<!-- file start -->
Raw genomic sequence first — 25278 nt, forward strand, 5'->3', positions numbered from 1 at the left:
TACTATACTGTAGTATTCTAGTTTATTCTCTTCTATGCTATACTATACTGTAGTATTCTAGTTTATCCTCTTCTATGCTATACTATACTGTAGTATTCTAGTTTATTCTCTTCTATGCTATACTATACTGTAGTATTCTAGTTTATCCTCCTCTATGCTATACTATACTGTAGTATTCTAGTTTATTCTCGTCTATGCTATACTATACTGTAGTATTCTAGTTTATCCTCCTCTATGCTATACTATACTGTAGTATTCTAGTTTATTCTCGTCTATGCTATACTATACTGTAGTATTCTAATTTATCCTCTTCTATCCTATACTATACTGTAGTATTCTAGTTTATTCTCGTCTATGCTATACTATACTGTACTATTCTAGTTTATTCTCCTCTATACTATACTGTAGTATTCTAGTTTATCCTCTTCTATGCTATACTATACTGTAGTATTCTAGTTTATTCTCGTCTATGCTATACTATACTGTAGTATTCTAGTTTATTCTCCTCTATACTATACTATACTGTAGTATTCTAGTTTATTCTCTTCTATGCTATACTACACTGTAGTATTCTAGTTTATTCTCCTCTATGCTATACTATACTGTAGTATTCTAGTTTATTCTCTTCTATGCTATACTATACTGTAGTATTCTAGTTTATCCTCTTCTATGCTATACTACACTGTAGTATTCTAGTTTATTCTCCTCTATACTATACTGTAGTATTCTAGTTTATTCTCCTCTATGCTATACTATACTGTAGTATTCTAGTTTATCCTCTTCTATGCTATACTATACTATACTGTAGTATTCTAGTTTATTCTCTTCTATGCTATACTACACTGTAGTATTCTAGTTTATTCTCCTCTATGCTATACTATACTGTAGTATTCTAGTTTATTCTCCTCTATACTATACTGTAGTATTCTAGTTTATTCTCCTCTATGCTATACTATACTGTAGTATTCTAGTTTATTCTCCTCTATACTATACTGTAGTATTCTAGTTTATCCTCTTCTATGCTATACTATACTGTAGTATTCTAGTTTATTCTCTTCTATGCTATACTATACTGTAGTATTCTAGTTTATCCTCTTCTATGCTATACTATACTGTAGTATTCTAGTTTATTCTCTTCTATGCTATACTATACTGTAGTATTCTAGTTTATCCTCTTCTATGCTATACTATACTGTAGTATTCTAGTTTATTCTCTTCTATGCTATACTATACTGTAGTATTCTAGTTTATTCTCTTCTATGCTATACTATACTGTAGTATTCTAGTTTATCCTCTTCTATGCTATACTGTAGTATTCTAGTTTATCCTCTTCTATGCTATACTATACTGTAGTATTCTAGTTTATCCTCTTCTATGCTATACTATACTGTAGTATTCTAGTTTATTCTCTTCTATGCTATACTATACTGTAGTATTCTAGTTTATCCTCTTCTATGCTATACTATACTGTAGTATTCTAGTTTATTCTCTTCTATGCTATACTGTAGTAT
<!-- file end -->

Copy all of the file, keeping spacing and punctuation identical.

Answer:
Raw genomic sequence first — 25278 nt, forward strand, 5'->3', positions numbered from 1 at the left:
TACTATACTGTAGTATTCTAGTTTATTCTCTTCTATGCTATACTATACTGTAGTATTCTAGTTTATCCTCTTCTATGCTATACTATACTGTAGTATTCTAGTTTATTCTCTTCTATGCTATACTATACTGTAGTATTCTAGTTTATCCTCCTCTATGCTATACTATACTGTAGTATTCTAGTTTATTCTCGTCTATGCTATACTATACTGTAGTATTCTAGTTTATCCTCCTCTATGCTATACTATACTGTAGTATTCTAGTTTATTCTCGTCTATGCTATACTATACTGTAGTATTCTAATTTATCCTCTTCTATCCTATACTATACTGTAGTATTCTAGTTTATTCTCGTCTATGCTATACTATACTGTACTATTCTAGTTTATTCTCCTCTATACTATACTGTAGTATTCTAGTTTATCCTCTTCTATGCTATACTATACTGTAGTATTCTAGTTTATTCTCGTCTATGCTATACTATACTGTAGTATTCTAGTTTATTCTCCTCTATACTATACTATACTGTAGTATTCTAGTTTATTCTCTTCTATGCTATACTACACTGTAGTATTCTAGTTTATTCTCCTCTATGCTATACTATACTGTAGTATTCTAGTTTATTCTCTTCTATGCTATACTATACTGTAGTATTCTAGTTTATCCTCTTCTATGCTATACTACACTGTAGTATTCTAGTTTATTCTCCTCTATACTATACTGTAGTATTCTAGTTTATTCTCCTCTATGCTATACTATACTGTAGTATTCTAGTTTATCCTCTTCTATGCTATACTATACTATACTGTAGTATTCTAGTTTATTCTCTTCTATGCTATACTACACTGTAGTATTCTAGTTTATTCTCCTCTATGCTATACTATACTGTAGTATTCTAGTTTATTCTCCTCTATACTATACTGTAGTATTCTAGTTTATTCTCCTCTATGCTATACTATACTGTAGTATTCTAGTTTATTCTCCTCTATACTATACTGTAGTATTCTAGTTTATCCTCTTCTATGCTATACTATACTGTAGTATTCTAGTTTATTCTCTTCTATGCTATACTATACTGTAGTATTCTAGTTTATCCTCTTCTATGCTATACTATACTGTAGTATTCTAGTTTATTCTCTTCTATGCTATACTATACTGTAGTATTCTAGTTTATCCTCTTCTATGCTATACTATACTGTAGTATTCTAGTTTATTCTCTTCTATGCTATACTATACTGTAGTATTCTAGTTTATTCTCTTCTATGCTATACTATACTGTAGTATTCTAGTTTATCCTCTTCTATGCTATACTGTAGTATTCTAGTTTATCCTCTTCTATGCTATACTATACTGTAGTATTCTAGTTTATCCTCTTCTATGCTATACTATACTGTAGTATTCTAGTTTATTCTCTTCTATGCTATACTATACTGTAGTATTCTAGTTTATCCTCTTCTATGCTATACTATACTGTAGTATTCTAGTTTATTCTCTTCTATGCTATACTGTAGTAT